Guest Post by Joshua Butler of YouthNet
In this Current Climate am I Employable?
TheSite.org says – Employability is a widely used word, but what does it mean? – in short, it means finding and maintaining a job that utilises ALL of your skills - not just what you’ve learnt to pass exams. It is about how you can make yourself stand out and be a competitive applicant.
In the past, it used to be that you’d finish university, give your CV a polish and secure a junior job or a place on a graduate scheme. Now, in the downturn and with around 2.5 million people unemployed in the UK, the job market has become even more competitive. It has left people wondering – ‘How do I give myself that edge?’ and in response everyone seems to be talking about internships with a third of 2012′s graduate jobs going to people who had them on their CVs!
So what is an internship? – They are short-term work placements that give you a brief glimpse into how a profession operates and the skills required. They can potentially give you that edge that in a tough job market like ours will add that sparkle to an otherwise generic CV. You will get hands-on experience, invaluable skills and you might even find that you are first in the queue for a permanent job within the company. It also means you have a wider network of contacts that may have access to other opportunities that they will pass to you.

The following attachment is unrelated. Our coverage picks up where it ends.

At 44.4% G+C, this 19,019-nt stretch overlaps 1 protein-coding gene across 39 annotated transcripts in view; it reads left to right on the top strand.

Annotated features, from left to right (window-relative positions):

But, why should I work for free? –
Firstly, not ALL internships are unpaid but are very competitive. Whilst at first it may not seem worth it, there is value in living on a limited budget and baked beans to give yourself that competitive edge and boost your opportunities. Particularly if there is a shot at a paid opportunities down the line.
Sadly not everyone has the luxury to be able to work for free, regardless of how they feel about it. So If you can’t find a paid internship and don’t fancy working for nothing, consider doing a shorter stint or interning part-time alongside another job to keep you. You could also try interning part-time alongside your job hunt – at least you still have the opportunity to build up your skills and apply some of your learning as well as ensuring there isn’t a gap of time on your CV between jobs.
How do I get a good internship?
- Look for employers who want to interview you – this shows commitment on their part as they have to take time out of their schedules.
- It may be an internship but take the interview seriously – be careful about Bad body language
- Don’t be afraid to tell employers what you’re after. Chances are they’ll be pleased you’re taking the opportunity seriously.
Internships provide a crucial link between academic learning and employment. It offers the chance to meet people working in that field, securing valuable references and if done correctly an internship will put you heads above all your competitors ensuring that you will be well on your way to securing your new job.